Thinking about personal finance in your 20s might not sound that exciting. But it’s actually the best time to get on top of it. Growing wealth takes time. Even if you can only commit a little to your money goals, if you stick with it you can reap long-term big benefits.
Loqbox has 9 of the best financial tips for your 20s that’ll have you thanking your younger self in your 30s.
9 money tips for 20 year olds
The best financial advice for 20 year olds (spoiler alert!) is to get started. When you’re managing money in your 20s, compared to later in life, time is like a superpower.
There’s truth to the phrase “take care of the pennies and the pounds will take care of themselves”. But what else can you do to boost your financial goals and how do you even begin?
Loqbox has you covered with 9 great pieces of money advice for 20 year olds that you can use to build your future financial plans. Before you start, it’s a good idea to write down your short and long-term goals. Be specific, don’t just say “save money”. How much do you want to save, and by when?
Whether you want to pay off a credit card debt or clear an overdraft, or start saving for a deposit for a house, when it comes to personal finance for 20 to 30 year olds, having clear goals will help you to stay motivated to stick with your plans. Let’s get into Loqbox’s top financial advice for your 20s.
Discover SMART goals: Find out how work SMARTer, not harder!
1. Get educated
Managing money in your 20s is about educating yourself. Whether you’ve recently left education, or you’re still studying, the thought of more learning might be daunting. But putting a little extra-curricular time into your financial literacy is well worth it. If you’ve not heard of it, you can read more about how to teach yourself financial literacy here.
Financial literacy is getting your head around financial products and services to avoid the traps and maximise the benefits. There are plenty of potential banana skins in the world of finance, but there are a lot of opportunities too. Even a basic grasp of the fundamentals can help.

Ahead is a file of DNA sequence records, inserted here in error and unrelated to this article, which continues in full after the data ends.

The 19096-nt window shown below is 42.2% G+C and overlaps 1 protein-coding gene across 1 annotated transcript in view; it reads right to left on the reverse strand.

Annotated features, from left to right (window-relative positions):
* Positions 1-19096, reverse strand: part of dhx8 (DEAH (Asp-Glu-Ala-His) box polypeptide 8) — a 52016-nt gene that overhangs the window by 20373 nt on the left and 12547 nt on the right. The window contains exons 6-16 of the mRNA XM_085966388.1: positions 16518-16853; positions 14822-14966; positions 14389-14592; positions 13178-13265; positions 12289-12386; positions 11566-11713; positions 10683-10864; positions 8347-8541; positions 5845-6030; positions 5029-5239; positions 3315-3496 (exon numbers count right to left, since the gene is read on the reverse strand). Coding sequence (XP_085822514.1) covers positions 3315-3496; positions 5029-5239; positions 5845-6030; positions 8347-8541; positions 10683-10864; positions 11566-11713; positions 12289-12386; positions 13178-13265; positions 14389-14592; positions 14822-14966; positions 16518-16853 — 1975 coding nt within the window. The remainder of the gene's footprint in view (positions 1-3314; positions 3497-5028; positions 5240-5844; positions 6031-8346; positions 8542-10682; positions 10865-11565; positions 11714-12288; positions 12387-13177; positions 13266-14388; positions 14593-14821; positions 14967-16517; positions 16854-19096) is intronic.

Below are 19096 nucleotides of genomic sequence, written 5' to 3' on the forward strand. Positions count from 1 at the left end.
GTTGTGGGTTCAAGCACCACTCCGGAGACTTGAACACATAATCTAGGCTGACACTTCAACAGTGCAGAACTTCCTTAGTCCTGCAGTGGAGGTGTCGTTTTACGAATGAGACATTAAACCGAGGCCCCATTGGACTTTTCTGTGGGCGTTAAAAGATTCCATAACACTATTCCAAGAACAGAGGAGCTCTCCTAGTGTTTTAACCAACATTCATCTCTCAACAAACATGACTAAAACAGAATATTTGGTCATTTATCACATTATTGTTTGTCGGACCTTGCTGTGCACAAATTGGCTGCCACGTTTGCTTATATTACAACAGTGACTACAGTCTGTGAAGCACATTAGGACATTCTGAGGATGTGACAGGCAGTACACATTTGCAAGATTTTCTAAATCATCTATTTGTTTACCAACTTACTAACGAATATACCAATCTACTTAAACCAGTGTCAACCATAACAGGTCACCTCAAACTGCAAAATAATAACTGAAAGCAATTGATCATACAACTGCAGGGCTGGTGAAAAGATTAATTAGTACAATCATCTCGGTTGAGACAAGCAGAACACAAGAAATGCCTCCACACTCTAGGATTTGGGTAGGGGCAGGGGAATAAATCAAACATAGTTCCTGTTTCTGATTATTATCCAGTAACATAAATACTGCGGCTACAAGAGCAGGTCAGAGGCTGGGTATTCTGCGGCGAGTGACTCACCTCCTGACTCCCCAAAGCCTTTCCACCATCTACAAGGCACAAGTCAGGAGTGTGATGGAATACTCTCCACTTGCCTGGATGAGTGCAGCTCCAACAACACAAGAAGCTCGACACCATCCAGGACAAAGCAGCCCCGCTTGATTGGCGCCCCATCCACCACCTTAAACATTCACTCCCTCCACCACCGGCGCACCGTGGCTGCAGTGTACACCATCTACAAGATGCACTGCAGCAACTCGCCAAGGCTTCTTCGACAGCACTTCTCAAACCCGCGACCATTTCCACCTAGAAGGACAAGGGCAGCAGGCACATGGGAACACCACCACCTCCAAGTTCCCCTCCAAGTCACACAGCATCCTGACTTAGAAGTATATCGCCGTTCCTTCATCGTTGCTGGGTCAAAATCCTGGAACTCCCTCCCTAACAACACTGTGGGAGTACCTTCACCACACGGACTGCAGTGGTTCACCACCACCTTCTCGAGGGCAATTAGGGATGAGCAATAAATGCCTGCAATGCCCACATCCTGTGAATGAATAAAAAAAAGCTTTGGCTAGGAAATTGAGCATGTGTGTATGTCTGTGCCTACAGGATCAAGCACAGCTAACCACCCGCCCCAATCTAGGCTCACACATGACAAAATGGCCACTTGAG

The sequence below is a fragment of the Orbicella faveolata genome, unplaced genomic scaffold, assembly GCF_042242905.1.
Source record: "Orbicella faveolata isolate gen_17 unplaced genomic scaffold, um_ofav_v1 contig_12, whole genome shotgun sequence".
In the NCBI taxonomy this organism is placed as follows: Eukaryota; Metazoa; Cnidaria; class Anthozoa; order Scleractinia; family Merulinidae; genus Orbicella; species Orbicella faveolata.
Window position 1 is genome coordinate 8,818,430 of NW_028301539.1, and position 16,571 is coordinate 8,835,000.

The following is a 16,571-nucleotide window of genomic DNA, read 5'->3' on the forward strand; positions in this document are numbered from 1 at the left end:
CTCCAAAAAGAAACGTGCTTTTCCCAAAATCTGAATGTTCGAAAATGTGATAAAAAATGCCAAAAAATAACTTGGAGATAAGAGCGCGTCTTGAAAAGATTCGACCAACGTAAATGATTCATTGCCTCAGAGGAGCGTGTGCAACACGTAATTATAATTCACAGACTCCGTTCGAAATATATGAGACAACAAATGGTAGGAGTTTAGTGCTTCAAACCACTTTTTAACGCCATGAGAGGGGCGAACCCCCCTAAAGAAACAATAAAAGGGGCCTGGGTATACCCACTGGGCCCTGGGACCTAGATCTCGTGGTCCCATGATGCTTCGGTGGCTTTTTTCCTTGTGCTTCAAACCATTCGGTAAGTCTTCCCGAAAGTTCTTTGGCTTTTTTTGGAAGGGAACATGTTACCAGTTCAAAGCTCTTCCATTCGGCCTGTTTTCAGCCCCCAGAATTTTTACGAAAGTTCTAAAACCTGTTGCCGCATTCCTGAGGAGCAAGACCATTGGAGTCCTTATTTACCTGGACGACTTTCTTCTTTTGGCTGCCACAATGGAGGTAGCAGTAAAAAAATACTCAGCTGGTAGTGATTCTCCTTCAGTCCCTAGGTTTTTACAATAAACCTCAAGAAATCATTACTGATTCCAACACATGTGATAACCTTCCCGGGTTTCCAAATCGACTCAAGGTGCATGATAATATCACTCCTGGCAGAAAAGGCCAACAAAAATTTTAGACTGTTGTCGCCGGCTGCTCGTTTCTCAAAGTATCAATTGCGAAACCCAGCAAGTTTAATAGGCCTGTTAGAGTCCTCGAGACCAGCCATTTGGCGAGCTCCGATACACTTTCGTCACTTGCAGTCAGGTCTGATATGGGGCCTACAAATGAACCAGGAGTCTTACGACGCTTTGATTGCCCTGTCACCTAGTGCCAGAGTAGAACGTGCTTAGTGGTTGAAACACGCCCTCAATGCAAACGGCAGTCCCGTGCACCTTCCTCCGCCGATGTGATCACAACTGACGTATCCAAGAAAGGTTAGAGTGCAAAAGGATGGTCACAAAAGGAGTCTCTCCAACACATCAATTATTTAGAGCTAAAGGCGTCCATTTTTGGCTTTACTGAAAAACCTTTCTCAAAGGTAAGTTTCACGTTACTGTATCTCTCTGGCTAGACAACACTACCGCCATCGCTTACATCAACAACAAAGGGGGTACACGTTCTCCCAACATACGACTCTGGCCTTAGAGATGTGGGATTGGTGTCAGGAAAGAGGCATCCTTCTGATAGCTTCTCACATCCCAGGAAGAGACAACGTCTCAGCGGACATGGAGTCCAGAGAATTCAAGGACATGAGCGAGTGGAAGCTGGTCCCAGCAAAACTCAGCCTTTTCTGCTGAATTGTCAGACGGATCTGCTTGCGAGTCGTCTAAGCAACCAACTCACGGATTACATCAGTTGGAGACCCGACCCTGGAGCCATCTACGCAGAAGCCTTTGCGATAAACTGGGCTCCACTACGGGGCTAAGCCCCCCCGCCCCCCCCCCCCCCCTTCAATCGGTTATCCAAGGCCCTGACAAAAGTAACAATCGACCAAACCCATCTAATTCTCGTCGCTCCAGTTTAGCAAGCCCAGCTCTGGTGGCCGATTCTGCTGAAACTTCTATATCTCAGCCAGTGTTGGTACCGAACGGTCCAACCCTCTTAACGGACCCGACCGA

2. Get budgeting
One nugget of financial advice for your 20s is to create a budget. There are lots of different budgeting rules, so try to find one that suits your goals.
Budgets are overviews of your income and expenses. They give you a realistic idea of your saving power, where you might be overspending, and what changes you need to make to succeed. Budgets might not sound exciting, but they’re a brilliant way of spending your money intentionally.
Start by collating your bills and bank statements. Break your expenses into things you NEED (rent and bills) and things you WANT (luxuries and entertainment). Try to be honest with yourself about what counts as essential. Do you really use your gym membership? Do you watch all your streaming services? Do you really need those shoes?
In the past, the best money advice for 20 somethings was to keep essential expenses under 50% of your monthly income, keeping the rest for financial goals and “wants”. That’s increasingly difficult now. The most important thing is to find something that is sustainable for you. You might find that the 70-20-10 rule — where 70% of your income covers your needs, 20% your wants and 10% your financial goals — is the most practical for you.
3. Get on top of your debts